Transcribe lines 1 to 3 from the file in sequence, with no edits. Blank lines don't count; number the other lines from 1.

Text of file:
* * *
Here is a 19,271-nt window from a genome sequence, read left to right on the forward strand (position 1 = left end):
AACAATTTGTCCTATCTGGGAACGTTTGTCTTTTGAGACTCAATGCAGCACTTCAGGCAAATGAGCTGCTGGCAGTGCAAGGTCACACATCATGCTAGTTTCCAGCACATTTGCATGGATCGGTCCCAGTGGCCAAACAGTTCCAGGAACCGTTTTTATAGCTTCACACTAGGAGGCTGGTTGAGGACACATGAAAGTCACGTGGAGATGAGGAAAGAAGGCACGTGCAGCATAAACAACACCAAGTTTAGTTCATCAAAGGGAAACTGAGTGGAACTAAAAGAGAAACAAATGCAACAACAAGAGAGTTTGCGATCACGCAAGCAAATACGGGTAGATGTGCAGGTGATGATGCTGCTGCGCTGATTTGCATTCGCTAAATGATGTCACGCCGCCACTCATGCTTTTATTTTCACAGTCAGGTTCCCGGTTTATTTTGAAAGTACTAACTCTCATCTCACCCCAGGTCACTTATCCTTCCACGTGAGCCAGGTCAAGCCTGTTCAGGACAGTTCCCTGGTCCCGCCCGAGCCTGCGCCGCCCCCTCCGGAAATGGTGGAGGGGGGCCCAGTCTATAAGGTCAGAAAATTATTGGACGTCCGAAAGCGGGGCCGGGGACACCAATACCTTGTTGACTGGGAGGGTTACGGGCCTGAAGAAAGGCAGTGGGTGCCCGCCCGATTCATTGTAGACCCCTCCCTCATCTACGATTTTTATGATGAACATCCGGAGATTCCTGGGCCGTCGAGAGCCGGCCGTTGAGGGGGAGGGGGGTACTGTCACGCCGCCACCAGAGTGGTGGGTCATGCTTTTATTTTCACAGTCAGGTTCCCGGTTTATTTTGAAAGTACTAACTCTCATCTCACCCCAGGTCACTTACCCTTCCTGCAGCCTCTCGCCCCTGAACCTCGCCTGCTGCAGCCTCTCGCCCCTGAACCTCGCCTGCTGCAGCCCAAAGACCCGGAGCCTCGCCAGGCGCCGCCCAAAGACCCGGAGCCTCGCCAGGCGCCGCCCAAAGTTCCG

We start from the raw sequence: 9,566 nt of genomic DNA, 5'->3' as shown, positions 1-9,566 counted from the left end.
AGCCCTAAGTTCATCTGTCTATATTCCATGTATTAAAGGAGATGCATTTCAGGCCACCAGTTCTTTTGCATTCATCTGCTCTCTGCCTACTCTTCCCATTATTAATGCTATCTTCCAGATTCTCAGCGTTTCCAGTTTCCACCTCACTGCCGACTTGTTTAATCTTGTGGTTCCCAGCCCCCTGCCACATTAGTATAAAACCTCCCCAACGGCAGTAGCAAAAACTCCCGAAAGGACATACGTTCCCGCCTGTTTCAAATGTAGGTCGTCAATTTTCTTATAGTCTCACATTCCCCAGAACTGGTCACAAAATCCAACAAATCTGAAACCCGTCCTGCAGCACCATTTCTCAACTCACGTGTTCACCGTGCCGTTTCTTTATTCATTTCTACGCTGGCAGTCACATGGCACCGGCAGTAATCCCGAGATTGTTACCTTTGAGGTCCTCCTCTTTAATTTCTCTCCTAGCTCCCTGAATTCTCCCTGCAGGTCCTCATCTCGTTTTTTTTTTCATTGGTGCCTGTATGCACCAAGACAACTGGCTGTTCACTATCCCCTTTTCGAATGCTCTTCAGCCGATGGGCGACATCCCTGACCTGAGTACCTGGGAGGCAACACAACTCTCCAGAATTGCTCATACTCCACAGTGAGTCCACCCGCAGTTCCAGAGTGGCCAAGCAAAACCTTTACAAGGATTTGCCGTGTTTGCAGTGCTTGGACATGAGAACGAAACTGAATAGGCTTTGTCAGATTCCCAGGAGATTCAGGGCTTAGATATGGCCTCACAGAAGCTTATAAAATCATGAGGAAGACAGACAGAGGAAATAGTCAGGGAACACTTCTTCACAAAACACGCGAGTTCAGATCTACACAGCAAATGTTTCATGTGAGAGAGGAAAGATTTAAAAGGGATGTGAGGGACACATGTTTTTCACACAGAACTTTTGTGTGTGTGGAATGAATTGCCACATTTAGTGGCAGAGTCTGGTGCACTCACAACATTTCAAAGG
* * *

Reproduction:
Here is a 19,271-nt window from a genome sequence, read left to right on the forward strand (position 1 = left end):
AACAATTTGTCCTATCTGGGAACGTTTGTCTTTTGAGACTCAATGCAGCACTTCAGGCAAATGAGCTGCTGGCAGTGCAAGGTCACACATCATGCTAGTTTCCAGCACATTTGCATGGATCGGTCCCAGTGGCCAAACAGTTCCAGGAACCGTTTTTATAGCTTCACACTAGGAGGCTGGTTGAGGACACATGAAAGTCACGTGGAGATGAGGAAAGAAGGCACGTGCAGCATAAACAACACCAAGTTTAGTTCATCAAAGGGAAACTGAGTGGAACTAAAAGAGAAACAAATGCAACAACAAGAGAGTTTGCGATCACGCAAGCAAATACGGGTAGATGTGCAGGTGATGATGCTGCTGCGCTGATTTGCATTCGCTAAATGATGTCACGCCGCCACTCATGCTTTTATTTTCACAGTCAGGTTCCCGGTTTATTTTGAAAGTACTAACTCTCATCTCACCCCAGGTCACTTATCCTTCCACGTGAGCCAGGTCAAGCCTGTTCAGGACAGTTCCCTGGTCCCGCCCGAGCCTGCGCCGCCCCCTCCGGAAATGGTGGAGGGGGGCCCAGTCTATAAGGTCAGAAAATTATTGGACGTCCGAAAGCGGGGCCGGGGACACCAATACCTTGTTGACTGGGAGGGTTACGGGCCTGAAGAAAGGCAGTGGGTGCCCGCCCGATTCATTGTAGACCCCTCCCTCATCTACGATTTTTATGATGAACATCCGGAGATTCCTGGGCCGTCGAGAGCCGGCCGTTGAGGGGGAGGGGGGTACTGTCACGCCGCCACCAGAGTGGTGGGTCATGCTTTTATTTTCACAGTCAGGTTCCCGGTTTATTTTGAAAGTACTAACTCTCATCTCACCCCAGGTCACTTACCCTTCCTGCAGCCTCTCGCCCCTGAACCTCGCCTGCTGCAGCCTCTCGCCCCTGAACCTCGCCTGCTGCAGCCCAAAGACCCGGAGCCTCGCCAGGCGCCGCCCAAAGACCCGGAGCCTCGCCAGGCGCCGCCCAAAGTTCCG

We start from the raw sequence: 9,566 nt of genomic DNA, 5'->3' as shown, positions 1-9,566 counted from the left end.